For years, Sooke residents had to go out of town to make funeral arrangement. Not anymore.
Care Funeral Services is the first caretaking business ever to open its doors in Sooke, serving as a satellite office to the Colwood facility.
Behind the enterprise is funeral director Telford Nault, a 58-year veteran of the funeral business who’s owned and operated funeral homes all over the Island.
“Life being what it is, I’ve never had a bad day in the funeral business,” he said.
“What other job can you have where you are invited to sit down with strangers who are going through the worst time in their life and being able to do something for them, and not to them.”
In a morbid twist of irony, Nault’s involvement and dedication to funeral services started at the age of 15, when both his parents died within a year of each other.
Stuck with the funeral bill, his only option was to pay it off – and he did – by joining as an apprentice at a funeral home in Courtenay.
Since then, Nault always worked within independent funeral homes instead of corporate ones, believing that even though it’s still a business, it’s not about the money, but about the service.
“The reason why I’ve been an independent all my life, and the most important thing is that when a family comes in, it’s all about the family, not about the funeral home,” he said, adding Care also provides seminars and information sessions for those either arranging a funeral or preparing for one.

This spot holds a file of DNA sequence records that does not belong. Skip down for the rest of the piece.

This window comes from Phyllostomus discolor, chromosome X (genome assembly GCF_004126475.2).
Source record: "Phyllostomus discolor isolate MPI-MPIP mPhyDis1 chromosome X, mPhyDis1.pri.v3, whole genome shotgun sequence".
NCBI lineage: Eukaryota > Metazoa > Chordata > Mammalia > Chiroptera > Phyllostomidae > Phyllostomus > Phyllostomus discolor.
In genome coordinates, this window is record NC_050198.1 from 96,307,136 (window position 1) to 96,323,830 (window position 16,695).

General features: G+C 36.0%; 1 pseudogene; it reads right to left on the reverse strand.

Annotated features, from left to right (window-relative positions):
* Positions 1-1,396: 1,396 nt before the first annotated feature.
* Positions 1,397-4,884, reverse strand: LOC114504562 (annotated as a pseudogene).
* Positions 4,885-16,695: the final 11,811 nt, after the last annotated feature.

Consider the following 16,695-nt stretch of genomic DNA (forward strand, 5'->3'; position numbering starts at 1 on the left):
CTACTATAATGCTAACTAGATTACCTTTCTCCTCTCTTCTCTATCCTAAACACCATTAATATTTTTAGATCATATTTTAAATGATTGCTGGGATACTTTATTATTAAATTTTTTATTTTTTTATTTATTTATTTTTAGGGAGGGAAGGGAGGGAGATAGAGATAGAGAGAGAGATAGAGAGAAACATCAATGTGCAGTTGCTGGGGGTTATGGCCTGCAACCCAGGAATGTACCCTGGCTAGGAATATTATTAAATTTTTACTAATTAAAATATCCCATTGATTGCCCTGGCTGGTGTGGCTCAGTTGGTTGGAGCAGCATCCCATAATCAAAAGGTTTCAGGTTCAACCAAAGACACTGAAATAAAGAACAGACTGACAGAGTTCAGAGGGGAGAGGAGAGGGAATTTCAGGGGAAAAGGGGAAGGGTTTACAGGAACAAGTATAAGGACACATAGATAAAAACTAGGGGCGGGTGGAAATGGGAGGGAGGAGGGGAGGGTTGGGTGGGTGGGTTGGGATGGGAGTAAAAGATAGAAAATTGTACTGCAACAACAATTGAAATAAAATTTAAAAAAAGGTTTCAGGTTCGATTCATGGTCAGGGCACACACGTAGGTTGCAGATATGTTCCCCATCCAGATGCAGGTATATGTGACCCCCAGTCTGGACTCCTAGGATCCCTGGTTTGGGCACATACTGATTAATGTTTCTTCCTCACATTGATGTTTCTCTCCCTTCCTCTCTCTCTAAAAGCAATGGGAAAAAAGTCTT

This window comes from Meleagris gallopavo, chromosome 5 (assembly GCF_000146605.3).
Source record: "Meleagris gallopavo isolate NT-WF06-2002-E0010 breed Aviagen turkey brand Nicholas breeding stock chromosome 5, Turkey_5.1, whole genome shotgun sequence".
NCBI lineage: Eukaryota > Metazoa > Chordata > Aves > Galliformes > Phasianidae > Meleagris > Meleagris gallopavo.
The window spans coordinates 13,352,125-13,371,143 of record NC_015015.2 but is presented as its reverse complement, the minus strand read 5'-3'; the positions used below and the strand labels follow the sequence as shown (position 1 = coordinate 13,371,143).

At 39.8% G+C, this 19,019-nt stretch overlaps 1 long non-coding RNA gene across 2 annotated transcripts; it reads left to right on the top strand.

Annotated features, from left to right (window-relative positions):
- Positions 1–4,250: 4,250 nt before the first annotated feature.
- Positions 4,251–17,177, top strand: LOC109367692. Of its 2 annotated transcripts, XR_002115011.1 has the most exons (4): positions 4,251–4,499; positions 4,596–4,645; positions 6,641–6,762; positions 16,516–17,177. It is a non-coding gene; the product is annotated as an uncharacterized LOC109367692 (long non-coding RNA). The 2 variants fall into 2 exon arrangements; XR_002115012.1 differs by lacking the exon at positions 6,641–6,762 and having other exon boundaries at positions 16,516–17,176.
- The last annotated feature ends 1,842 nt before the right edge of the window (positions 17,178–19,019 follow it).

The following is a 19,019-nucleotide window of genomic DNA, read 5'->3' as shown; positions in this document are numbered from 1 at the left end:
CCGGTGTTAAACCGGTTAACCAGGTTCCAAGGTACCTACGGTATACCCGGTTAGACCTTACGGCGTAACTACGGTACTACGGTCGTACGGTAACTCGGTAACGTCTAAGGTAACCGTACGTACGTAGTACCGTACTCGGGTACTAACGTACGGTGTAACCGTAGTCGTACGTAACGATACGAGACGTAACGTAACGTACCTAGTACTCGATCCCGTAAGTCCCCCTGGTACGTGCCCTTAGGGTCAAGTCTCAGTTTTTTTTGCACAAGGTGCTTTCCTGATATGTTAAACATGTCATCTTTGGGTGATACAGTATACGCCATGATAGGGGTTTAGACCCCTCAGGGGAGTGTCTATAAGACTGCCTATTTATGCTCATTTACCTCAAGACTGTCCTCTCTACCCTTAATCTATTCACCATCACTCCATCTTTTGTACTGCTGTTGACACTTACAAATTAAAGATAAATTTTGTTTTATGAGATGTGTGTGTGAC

Not that funerals and death are a dinner-table subject for many.
“Up until the end of 1960s nobody wanted to talk about funerals. Many cultures don’t want to talk about it even today,” Nault said.
“There are still a lot of people who won’t take out life insurance, who won’t prearrange a funeral or even make a will.”
The funeral business has certainly changed though. Nault pointed out that today, much of Care’s services are 95 per cent cremations and five per cent burials, where more than 40 years ago, it was the other way around.
Nault said the current office is just a test to see how things will go in the next little while. If it gets more popular, they may consider a full-sized facility in Sooke.
It’s also a sign the town is growing and extending its services to the local community, added Mayor Maja Tait.
“We now have businesses that provide service to the full circle of life,” she said.